Sinn Féin’s agriculture spokesperson Claire Kerrane is very clear on where her party wants direct payments to go in the future.

“We support full convergence,” she said. “I think that had to be done in the lifetime of the CAP; it hasn’t been done.”

Convergence is where high-value entitlements are cut by a specified percentage, with the money saved being redistributed to farmers with lower-value entitlements.

First introduced in the Ciolos reforms in 2016 at 60%, the process continued with 85% convergence in the current round of reforms to be achieved gradually by 2026.

“For smaller and medium farmers, they’re going to be hit hardest by the derogation change – any future changes. It’s really important for our farming families and rural communities, and they’re our priority.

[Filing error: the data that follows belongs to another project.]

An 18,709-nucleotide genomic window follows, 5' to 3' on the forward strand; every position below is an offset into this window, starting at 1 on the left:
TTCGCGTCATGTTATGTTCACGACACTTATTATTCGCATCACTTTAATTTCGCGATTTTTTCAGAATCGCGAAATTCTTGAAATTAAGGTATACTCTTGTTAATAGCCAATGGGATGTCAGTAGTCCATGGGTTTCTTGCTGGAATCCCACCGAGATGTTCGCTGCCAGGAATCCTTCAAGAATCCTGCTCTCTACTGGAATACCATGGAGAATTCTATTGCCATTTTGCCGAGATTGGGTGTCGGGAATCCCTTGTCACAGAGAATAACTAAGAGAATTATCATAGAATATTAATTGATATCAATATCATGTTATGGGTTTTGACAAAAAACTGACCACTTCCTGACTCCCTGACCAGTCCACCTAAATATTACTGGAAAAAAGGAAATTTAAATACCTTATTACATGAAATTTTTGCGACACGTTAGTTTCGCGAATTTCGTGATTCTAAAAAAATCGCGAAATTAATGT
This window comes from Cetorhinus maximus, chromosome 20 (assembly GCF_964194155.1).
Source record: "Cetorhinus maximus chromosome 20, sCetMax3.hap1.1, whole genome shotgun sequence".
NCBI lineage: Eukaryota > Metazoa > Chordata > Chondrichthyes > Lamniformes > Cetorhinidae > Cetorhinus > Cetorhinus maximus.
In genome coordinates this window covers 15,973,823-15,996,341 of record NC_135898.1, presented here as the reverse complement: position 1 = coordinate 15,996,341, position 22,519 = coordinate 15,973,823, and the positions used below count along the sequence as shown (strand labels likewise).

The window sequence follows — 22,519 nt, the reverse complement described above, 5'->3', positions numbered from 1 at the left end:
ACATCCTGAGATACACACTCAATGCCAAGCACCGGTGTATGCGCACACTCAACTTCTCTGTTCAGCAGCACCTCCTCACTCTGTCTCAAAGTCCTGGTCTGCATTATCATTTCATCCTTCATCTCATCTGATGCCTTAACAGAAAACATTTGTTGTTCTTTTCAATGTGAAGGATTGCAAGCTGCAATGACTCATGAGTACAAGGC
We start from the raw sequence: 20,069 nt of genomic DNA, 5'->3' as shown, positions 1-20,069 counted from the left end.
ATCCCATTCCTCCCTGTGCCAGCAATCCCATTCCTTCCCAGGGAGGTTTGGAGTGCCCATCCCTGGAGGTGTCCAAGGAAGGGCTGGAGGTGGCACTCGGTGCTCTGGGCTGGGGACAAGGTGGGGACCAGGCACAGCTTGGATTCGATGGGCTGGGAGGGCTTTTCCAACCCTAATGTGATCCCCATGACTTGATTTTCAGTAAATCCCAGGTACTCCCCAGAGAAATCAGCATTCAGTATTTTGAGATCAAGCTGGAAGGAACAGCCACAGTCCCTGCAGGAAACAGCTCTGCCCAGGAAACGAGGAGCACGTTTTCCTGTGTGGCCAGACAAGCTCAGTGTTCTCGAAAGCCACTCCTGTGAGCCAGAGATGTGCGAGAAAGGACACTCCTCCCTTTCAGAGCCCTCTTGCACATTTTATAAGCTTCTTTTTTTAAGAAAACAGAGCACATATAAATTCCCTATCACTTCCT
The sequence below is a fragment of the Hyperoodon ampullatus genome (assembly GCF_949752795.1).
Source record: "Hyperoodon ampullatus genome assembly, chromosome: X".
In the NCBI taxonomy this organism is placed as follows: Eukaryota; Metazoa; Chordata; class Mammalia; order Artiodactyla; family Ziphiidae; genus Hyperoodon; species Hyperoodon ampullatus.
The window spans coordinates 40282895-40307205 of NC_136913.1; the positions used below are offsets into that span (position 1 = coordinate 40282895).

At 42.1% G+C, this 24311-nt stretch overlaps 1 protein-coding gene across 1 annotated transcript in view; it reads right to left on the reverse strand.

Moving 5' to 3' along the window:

“When you look at the big guys at the top, we need to be looking primarily at a fairer distribution of the CAP. The limit of €60,000 is really important as well.

“We have people in this country getting hundreds of thousands of euros from CAP; they don’t need it frankly. We know the names of people, some of them not even in the country, getting this money – yet, we have family farmers relying on the CAP to get them from one day to the next.

“They’re the farmers we’re very clear in saying we want to support. The family farm model must be protected and sustained; 70,000 farmers would benefit from full convergence. Currently, 16% of the payments goes to 1% of the people. That’s not fair.”